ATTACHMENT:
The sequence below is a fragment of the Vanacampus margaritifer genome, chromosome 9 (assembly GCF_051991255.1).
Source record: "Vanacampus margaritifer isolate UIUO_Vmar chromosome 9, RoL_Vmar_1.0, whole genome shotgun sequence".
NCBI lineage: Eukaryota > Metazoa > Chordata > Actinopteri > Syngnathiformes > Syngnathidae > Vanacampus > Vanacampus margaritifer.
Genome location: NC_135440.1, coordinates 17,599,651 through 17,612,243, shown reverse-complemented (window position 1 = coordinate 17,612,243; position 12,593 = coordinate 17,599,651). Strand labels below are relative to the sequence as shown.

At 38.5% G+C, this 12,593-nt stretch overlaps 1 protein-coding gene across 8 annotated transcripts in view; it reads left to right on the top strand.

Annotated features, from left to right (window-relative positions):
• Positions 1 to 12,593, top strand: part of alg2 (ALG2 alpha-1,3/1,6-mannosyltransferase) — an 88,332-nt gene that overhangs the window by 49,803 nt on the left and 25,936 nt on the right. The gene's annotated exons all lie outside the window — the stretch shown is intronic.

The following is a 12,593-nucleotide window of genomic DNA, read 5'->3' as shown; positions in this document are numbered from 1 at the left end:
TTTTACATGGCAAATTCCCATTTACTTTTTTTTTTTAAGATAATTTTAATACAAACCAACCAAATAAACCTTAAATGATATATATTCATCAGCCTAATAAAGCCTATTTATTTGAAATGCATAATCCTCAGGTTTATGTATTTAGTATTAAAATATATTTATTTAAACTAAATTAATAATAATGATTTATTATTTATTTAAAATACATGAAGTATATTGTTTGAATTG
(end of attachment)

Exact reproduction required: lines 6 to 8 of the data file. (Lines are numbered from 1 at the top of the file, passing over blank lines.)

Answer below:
Annotated features, from left to right (window-relative positions):
• Positions 1 to 12,593, top strand: part of alg2 (ALG2 alpha-1,3/1,6-mannosyltransferase) — an 88,332-nt gene that overhangs the window by 49,803 nt on the left and 25,936 nt on the right. The gene's annotated exons all lie outside the window — the stretch shown is intronic.

The following is a 12,593-nucleotide window of genomic DNA, read 5'->3' as shown; positions in this document are numbered from 1 at the left end: